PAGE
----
The tensile strength was measured using a dynamometer (Dinamometro INSTRON 5500), which pulls inserted plastic samples (10 x 1 cm, n = 4) until the specimens break. The results of this measurement are given in: maximal elongation at break (epsilon) and force needed to break (sigma).
To get an insight into the small-scale changes of the polymer surface, samples were analysed using a scanning electron microscope (SEM) (FESEM, LEO 1530 VP, LEO Elektronenmikroskopie GmbH, Oberkochen, Germany, magnification 100x—10,000x, 3 kV, aperture size: 30 μm standard, SE2 detector). The samples were rinsed with freshwater and air-dried to remove most of the biofilm without damaging the polymer surface. Due to the gentle cleaning, a small amount of remaining biofilm was still visible. Randomly taken subsamples of 5 to 10 mm side length were cut and fixed on aluminium stubs (Plano GmbH Elektronenmikroskopie, Wetzla, Germany) using double coated carbon conductive tabs (Plano GmbH Elektronenmikroskopie, Wetzla, Germany). Samples were subsequently coated with a 1.3 nm thick platinum layer (Cressington HR208 sputter coater and a Cressington mtm20 thickness controller) and analyzed using SEM.
Data represents means ± 1 standard error. All statistical analyses were performed using the statistical software RStudio  and the packages vegan , car  and sciplot . Generalised linear models (GLM) with three-way interactions (plastic type*site*time) were applied and a backwards stepwise model minimization according to the Akaike Information Criteria (AIC) was performed. The models were then assessed by means of ANOVA (F-Tests or Chi square tests). p values of <0.05 were used as standard for statistical significance.
The diatom composition was analysed using Detrended Correspondence Analysis (DCA). The results are shown in a scatterplot in which the diatom composition on each plastic sample is represented by a point. Samples with a similar diatom composition are plotted closer to one another than samples with a less similar composition. The samples were grouped by plastic type and sampling time. Around the centroid of all points for these groups an ellipse indicating the 95% confidence interval of their standard error was drawn. If these ellipses did not overlap the diatom composition was significantly different (P ≤ 0.05) in respect of plastic type and sampling time.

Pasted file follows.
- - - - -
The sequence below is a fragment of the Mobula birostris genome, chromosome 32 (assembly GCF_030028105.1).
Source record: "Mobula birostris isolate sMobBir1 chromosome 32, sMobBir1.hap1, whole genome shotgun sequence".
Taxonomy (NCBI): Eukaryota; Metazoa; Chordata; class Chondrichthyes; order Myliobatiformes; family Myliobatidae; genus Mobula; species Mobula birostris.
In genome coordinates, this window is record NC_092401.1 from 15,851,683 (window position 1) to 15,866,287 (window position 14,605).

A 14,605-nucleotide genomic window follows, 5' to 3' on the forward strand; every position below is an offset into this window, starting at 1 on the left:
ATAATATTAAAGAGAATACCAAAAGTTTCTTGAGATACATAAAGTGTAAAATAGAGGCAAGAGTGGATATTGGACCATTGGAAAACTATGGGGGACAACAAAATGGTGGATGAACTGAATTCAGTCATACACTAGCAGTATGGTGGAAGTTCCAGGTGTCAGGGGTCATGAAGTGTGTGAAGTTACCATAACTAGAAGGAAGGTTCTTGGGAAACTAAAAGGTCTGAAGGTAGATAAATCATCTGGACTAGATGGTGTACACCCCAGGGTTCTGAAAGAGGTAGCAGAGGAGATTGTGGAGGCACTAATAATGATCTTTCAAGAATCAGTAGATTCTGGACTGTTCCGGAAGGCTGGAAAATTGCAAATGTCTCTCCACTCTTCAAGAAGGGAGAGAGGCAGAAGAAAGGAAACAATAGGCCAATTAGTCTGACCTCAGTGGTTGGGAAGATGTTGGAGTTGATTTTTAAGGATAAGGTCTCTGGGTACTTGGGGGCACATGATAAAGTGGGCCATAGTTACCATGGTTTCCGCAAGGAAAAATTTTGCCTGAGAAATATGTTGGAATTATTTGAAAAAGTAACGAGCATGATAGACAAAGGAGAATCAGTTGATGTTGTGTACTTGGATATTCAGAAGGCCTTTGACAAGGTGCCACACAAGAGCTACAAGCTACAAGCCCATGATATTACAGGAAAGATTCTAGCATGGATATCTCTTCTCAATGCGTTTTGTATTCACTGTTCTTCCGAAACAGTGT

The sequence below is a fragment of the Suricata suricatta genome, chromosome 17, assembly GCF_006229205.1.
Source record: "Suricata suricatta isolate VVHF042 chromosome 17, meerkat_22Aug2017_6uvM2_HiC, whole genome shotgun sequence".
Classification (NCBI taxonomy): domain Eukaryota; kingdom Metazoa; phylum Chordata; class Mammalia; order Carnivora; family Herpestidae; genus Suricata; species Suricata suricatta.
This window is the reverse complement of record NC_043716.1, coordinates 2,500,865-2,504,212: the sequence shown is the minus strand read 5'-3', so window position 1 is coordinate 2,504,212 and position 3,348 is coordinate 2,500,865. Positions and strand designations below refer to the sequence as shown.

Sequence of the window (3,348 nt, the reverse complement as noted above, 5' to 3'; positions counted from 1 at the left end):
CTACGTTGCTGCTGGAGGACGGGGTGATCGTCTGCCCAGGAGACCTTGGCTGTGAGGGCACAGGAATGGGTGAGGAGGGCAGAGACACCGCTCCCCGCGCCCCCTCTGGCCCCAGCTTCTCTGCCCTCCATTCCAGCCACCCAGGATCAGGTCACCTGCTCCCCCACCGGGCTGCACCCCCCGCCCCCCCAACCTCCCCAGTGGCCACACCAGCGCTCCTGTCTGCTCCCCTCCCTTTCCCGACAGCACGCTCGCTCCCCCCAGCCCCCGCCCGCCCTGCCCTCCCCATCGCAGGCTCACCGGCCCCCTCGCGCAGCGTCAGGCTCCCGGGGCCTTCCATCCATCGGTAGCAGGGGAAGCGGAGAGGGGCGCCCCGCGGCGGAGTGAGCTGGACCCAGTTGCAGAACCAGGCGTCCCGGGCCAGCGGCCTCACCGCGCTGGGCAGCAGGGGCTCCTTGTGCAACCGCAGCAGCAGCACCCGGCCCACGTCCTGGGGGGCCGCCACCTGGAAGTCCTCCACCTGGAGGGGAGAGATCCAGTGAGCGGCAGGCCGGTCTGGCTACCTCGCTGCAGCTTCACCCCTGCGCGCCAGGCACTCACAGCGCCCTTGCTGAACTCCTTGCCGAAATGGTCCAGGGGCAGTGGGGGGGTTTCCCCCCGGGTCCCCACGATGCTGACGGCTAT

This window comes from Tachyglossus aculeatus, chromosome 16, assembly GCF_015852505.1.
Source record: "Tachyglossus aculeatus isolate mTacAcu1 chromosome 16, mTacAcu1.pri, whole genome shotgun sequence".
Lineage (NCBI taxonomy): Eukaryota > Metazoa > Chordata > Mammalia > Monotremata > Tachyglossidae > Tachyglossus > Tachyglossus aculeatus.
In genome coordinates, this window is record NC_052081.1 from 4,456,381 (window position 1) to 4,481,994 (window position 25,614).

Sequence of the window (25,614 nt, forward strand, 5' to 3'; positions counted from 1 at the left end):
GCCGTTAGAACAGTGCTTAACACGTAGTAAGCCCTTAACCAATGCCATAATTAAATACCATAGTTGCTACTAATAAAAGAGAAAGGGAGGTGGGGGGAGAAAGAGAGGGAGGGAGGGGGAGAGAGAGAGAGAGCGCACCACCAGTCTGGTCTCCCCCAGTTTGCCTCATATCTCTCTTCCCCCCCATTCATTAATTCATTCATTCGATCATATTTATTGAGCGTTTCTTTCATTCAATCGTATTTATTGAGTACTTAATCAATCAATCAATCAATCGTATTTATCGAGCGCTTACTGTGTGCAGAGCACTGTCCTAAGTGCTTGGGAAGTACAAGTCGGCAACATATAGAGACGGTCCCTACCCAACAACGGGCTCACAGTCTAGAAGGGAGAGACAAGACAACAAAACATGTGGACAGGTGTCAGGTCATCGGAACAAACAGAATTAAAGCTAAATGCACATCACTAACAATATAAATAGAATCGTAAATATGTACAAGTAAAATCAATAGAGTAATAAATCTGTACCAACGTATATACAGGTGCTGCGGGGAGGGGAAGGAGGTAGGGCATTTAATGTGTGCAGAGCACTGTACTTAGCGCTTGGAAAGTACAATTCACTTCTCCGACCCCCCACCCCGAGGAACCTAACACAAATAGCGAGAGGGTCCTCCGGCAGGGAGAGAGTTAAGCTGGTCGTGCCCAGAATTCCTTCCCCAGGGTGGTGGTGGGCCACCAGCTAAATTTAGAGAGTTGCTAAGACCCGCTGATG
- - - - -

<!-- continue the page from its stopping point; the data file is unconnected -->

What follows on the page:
Within 33 days the amount of biofilm increased significantly (Fig 2) on all plastic samples (time: Chi2(2, N = 10) = 63.004, p < 0.001, Table 2). The value of crystal violet staining (OD595) increased from to 5.17 ± 0.73 after two weeks to 6.54 ± 0.62 after 4 weeks. Results show that neither the site nor the plastic type affected the temporal change in biofilm amount significantly (Table 2).
The relative amount of biofilm found on PE (white) and biodegradable plastic (grey) after 15 and after 33 days of the experiment. Time 0 represents the polymer without biofilm. The error bars indicate the standard error. (A) Results of benthic samples (6 m water depth). (B) Results of pelagic samples (3 m water depth).
Diatom abundance and composition
The number of diatoms increased significantly on all samples (time: F(1,40) = 13.534, p < 0.001, Table 3, Fig 3). The habitat affected the temporal variation of the diatom abundance significantly (site*time: F(1,40) = 4.582, p = 0.038, Table 3). After two weeks the diatom abundance was more than ten times higher on samples in the pelagic zone (1001 ± 192) in comparison to the benthic zone (81 ± 42). A twofold difference between both habitats was observed at the second sampling time. There were no significant differences between the plastic types, however, after one month PE samples tended to have a smaller number of diatoms than biodegradable samples in both habitats (Fig 3).
The number of diatoms found per square centimetre on PE (white) and biodegradable plastic (grey) is displayed after 15 and 33 days of the experiments. The error bars indicate the standard error. (A) Results of benthic samples (6 m water depth). (B) Results of pelagic samples (3 m water depth).
The diatom composition differed between the samples from the two sites (Fig 4). The two non-overlapping ellipses for the groups “biod. 33d” and “PE 33d” in Fig 4B show that after 33 days the diatom composition on pelagic samples was significantly different on biodegradable plastic from that on PE. For instance, the number of the diatoms of Striatella sp. was higher on biodegradable plastic in comparison to conventional plastic after 33 days. After 15 days these differences were not yet significant recognizable by the overlapping ellipses for the two plastic types at this time point. For the benthic samples, however, all ellipses overlapped showing that such differences between the plastic types did not exist.